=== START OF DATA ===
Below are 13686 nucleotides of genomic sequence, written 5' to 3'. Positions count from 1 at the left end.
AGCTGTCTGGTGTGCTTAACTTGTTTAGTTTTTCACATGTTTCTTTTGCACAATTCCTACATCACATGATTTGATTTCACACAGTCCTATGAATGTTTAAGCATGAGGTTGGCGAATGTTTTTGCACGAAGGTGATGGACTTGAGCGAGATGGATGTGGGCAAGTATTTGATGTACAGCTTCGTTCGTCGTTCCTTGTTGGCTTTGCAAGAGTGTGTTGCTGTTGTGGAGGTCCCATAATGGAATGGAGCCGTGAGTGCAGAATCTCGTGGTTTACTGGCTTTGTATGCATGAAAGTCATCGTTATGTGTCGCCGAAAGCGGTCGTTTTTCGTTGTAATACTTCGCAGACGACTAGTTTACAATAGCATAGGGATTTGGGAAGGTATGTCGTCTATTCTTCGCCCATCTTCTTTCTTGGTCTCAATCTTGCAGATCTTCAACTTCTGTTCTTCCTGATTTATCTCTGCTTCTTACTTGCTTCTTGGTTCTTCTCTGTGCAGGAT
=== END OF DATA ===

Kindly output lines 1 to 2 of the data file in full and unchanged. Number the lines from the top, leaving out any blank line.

Below are 13686 nucleotides of genomic sequence, written 5' to 3'. Positions count from 1 at the left end.
AGCTGTCTGGTGTGCTTAACTTGTTTAGTTTTTCACATGTTTCTTTTGCACAATTCCTACATCACATGATTTGATTTCACACAGTCCTATGAATGTTTAAGCATGAGGTTGGCGAATGTTTTTGCACGAAGGTGATGGACTTGAGCGAGATGGATGTGGGCAAGTATTTGATGTACAGCTTCGTTCGTCGTTCCTTGTTGGCTTTGCAAGAGTGTGTTGCTGTTGTGGAGGTCCCATAATGGAATGGAGCCGTGAGTGCAGAATCTCGTGGTTTACTGGCTTTGTATGCATGAAAGTCATCGTTATGTGTCGCCGAAAGCGGTCGTTTTTCGTTGTAATACTTCGCAGACGACTAGTTTACAATAGCATAGGGATTTGGGAAGGTATGTCGTCTATTCTTCGCCCATCTTCTTTCTTGGTCTCAATCTTGCAGATCTTCAACTTCTGTTCTTCCTGATTTATCTCTGCTTCTTACTTGCTTCTTGGTTCTTCTCTGTGCAGGAT